Understanding the New Lease Accounting Guidance

AuthorLeonard J. Sliwoski
Date01 May 2017
Published date01 May 2017
DOIhttp://doi.org/10.1002/jcaf.22273
48
© 2017 Wiley Periodicals, Inc.
Published online in Wiley Online Library (wileyonlinelibrary.com).
DOI 10.1002/jcaf.22273
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Understanding the New Lease
Accounting Guidance
Leonard J. Sliwoski
INTRODUCTION
In early 2016, the
Financial Account-
ing Standards Board
(FASB) issued
Accounting Stan-
dards Update (ASU)
No. 2016-02, Leases.1
The purpose of this
article is to review the
new lease accounting
guidance and com-
pare this guidance to pre-ASU
lease accounting guidance.
PRE-ASU LEASE ACCOUNTING
GUIDANCE
Prior to the ASU, from the
lessee’s perspective, leases were
categorized as either capital or
operating. From the lessor’s
perspective, leases were catego-
rized as either operating, direct-
financing, or sales-type leases.
With capital leases, at lease
inception, the lessee recognized
a leased asset and a related lia-
bility and the lessor recognized
a lease receivable (for both
direct-financing and sales-type
leases) and reduced inventory.
This accounting was based on
the assumption that an asset
was purchased by the lessee
and was sold by the lessor and
financed on an installment
basis. With operating leases, at
lease inception, the lessee did
not recognize an asset or liabil-
ity, and the lessor continued to
recognize the leased asset. This
accounting was based on the
assumption that no lessee asset
purchase, or lessor asset sale,
occurred.
From the lessee’s perspec-
tive, a lease was considered to
be a capital lease if the lease
transferred risks and rewards
of leased asset ownership from
the lessor to the lessee. Specifi-
cally, a capital lease was a non-
cancelable lease that met one or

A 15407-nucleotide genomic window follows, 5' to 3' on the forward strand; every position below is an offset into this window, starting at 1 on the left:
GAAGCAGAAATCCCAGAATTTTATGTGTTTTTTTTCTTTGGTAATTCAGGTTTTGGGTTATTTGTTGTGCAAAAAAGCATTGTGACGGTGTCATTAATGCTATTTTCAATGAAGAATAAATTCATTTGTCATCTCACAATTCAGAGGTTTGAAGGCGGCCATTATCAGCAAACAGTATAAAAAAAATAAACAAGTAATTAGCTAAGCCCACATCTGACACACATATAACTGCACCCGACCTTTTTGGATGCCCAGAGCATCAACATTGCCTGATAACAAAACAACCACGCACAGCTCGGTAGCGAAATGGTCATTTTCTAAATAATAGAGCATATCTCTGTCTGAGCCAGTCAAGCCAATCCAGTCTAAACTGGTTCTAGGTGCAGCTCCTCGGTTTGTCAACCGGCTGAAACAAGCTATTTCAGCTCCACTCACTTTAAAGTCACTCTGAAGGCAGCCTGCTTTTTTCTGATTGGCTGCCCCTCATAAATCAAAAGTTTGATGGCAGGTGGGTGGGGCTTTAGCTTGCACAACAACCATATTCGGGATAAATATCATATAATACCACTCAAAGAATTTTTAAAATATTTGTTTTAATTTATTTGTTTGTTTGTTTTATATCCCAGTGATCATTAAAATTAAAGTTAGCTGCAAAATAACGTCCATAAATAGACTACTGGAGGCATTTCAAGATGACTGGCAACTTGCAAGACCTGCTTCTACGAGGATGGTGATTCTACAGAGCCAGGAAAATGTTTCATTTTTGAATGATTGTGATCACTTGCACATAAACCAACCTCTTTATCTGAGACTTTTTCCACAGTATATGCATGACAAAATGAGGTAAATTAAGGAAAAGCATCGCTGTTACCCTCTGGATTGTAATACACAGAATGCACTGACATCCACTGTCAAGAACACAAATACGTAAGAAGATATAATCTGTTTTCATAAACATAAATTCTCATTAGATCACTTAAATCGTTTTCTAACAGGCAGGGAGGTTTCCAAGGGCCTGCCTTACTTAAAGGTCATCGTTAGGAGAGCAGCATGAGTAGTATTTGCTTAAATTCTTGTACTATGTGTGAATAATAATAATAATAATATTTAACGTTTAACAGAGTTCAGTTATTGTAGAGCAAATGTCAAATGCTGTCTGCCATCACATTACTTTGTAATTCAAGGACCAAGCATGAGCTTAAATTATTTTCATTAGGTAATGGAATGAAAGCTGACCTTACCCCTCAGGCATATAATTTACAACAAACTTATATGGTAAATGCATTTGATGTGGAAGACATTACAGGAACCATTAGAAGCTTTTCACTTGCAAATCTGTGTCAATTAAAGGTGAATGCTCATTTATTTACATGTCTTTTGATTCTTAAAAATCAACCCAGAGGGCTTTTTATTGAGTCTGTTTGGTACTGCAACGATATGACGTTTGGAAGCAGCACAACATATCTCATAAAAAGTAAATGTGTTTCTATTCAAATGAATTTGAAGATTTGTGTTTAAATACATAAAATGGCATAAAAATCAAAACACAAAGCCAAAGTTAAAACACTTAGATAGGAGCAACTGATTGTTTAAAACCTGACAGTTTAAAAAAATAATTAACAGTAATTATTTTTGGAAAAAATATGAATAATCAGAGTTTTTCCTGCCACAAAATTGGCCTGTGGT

more of the follow-
ing four quantitative
criteria:
1. The lease agree-
ment specied
that ownership of
the leased asset
transfered to the
lessee.
2. The lease agree-
ment contained a
bargain purchase
option.
3. The noncancelable lease
term was equal to 75% or
more of the expected eco-
nomic life of the leased
asset.
4. The present value of the
minimum lease payments
was equal to or greater than
90% of the fair value of the
leased asset.
Lessees usually preferred
to have leases classified as
operating leases. Without rec-
ognizing a leased asset and
liability at lease inception, the
lessee’s debt-to-equity ratio was
lower, return-on-assets ratio
was higher, and net income
was higher in early lease years.2
The article discusses the new lease accounting
rules in ASU 2016–02. Specifically, the article
discusses how implementation of these rules
prohibits lessees from using leases to obtain
off-balance sheet financing. The article contrasts
ASU 2016–02 lease accounting and previous
lease accounting rules, and provides a numerical
lease example illustrating both previous and new
lease accounting rules. © 2017 Wiley Periodicals, Inc.
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